Matching patients to an intervention for back pain: classifying patients using a latent class approach.
Barons MJ., Griffiths FE., Parsons N., Alba A., Thorogood M., Medley GF., Lamb SE.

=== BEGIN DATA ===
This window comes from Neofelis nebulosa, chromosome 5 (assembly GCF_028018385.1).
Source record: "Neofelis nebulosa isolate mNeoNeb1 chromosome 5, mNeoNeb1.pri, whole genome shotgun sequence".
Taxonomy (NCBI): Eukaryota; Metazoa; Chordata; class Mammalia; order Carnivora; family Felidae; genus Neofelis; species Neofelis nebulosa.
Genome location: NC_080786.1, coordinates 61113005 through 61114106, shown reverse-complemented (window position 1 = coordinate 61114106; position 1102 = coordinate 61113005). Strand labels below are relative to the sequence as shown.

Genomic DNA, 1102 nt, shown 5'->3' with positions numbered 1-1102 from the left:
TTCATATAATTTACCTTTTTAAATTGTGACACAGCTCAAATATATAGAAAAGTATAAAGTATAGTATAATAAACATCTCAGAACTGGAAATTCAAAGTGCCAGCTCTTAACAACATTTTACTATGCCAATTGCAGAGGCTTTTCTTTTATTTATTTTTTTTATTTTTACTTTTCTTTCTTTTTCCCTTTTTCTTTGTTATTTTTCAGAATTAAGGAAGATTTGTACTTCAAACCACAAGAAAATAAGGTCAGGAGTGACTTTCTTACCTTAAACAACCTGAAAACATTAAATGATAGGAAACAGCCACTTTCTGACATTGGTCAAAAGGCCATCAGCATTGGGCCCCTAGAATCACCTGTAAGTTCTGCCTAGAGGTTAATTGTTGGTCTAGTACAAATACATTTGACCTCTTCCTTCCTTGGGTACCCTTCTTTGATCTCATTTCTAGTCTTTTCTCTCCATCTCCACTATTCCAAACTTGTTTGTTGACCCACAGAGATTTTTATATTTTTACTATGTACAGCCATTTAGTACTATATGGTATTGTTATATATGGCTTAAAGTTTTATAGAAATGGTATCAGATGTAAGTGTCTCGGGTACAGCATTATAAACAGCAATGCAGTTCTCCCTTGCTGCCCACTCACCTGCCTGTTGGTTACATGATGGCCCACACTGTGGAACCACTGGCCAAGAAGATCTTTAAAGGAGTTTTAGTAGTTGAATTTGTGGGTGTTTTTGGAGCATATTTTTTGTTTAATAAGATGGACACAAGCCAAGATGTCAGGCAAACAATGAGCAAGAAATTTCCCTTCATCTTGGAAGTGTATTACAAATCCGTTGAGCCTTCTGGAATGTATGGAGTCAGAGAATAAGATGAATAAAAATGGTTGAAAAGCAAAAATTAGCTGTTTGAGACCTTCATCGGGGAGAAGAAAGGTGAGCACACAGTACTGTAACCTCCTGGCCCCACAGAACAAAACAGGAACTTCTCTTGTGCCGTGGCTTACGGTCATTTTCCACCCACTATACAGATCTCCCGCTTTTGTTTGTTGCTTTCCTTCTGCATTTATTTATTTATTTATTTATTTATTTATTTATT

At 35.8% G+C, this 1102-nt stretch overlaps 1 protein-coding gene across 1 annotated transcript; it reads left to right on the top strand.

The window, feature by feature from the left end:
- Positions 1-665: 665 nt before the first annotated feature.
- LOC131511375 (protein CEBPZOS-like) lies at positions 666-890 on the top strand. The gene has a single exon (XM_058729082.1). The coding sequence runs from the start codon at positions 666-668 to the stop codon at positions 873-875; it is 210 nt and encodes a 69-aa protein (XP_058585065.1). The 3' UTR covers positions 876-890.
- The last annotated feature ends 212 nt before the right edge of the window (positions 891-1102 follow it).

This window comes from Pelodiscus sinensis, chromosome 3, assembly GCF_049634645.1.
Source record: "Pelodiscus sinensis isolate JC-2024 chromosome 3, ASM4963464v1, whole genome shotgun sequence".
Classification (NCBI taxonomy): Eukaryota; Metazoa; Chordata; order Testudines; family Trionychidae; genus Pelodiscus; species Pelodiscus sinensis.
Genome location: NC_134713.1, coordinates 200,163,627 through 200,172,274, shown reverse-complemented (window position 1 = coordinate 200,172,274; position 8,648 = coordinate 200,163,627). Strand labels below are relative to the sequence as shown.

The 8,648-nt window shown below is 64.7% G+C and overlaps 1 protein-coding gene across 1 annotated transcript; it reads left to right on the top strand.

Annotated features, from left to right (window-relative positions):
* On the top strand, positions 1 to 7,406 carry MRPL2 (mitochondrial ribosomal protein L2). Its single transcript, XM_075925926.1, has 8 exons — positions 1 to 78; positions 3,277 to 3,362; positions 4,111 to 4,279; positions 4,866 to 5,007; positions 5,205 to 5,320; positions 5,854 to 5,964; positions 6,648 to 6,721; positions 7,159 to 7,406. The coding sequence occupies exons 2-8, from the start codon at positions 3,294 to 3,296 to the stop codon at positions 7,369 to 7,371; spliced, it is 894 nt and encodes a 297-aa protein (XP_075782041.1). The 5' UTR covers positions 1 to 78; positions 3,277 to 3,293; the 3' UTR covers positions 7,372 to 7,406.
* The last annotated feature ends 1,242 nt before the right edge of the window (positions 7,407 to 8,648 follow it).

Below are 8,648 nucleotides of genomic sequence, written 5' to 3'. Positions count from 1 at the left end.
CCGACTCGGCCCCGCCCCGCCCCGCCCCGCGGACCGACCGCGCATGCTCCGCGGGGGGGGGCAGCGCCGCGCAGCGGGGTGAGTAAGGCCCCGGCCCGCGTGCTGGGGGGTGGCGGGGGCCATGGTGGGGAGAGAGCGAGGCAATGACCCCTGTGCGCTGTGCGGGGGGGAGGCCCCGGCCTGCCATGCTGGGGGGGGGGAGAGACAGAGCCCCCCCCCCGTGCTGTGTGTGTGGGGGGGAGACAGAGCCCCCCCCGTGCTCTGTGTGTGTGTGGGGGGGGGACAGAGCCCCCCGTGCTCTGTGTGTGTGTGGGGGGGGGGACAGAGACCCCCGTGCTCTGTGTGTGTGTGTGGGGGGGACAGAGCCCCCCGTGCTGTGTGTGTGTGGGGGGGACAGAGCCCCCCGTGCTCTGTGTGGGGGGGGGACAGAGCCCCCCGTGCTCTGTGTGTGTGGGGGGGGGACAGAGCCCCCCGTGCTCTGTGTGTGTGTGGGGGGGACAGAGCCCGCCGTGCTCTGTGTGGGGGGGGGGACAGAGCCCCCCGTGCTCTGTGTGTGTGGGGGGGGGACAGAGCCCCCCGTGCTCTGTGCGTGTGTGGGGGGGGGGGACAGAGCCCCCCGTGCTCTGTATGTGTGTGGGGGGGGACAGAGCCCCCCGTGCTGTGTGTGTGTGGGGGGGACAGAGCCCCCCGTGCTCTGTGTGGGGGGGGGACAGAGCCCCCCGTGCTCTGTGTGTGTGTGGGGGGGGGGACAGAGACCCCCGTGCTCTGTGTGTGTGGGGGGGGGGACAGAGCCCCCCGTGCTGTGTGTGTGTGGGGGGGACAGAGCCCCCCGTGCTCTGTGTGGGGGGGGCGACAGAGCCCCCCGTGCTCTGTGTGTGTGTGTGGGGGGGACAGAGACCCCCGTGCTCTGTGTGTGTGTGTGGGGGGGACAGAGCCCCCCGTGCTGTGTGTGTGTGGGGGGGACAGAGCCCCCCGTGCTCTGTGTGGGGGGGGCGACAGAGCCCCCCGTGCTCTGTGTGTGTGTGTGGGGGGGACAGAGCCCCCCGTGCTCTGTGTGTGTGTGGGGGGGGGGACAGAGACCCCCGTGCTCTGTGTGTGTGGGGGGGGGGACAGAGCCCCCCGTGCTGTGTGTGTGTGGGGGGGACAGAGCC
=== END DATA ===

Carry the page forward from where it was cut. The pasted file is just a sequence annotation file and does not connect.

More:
RATIONALE, AIMS AND OBJECTIVES: Classification of patients with back pain in order to inform treatments is a long-standing aim in medicine. We used latent class analysis (LCA) to classify patients with low back pain and investigate whether different classes responded differently to a cognitive behavioural intervention. The objective was to provide additional guidance on the use of cognitive behavioural therapy to both patients and clinicians. METHOD: We used data from 407 participants from the full study population of 701 with complete data at baseline for the variables the intervention was designed to affect and complete data at 12 months for important outcomes. Patients were classified using LCA, and a link between class membership and outcome was investigated. For comparison, the latent class partition was compared with a commonly used classification system called Subgroups for Targeted Treatment (STarT). RESULTS: Of the relatively parsimonious models tested for association between class membership and outcome, an association was only found with one model which had three classes. For the trial participants who received the intervention, there was an association between class membership and outcome, but not for those who did not receive the intervention. However, we were unable to detect an effect on outcome from interaction between class membership and the intervention. The results from the comparative classification system were similar. CONCLUSION: We were able to classify the trial participants based on psychosocial baseline scores relevant to the intervention. An association between class membership and outcome was identified for those people receiving the intervention, but not those in the control group. However, we were not able to identify outcome associations for individual classes and so predict outcome in order to aid clinical decision making. For this cohort of patients, the STarT system was as successful, but not superior.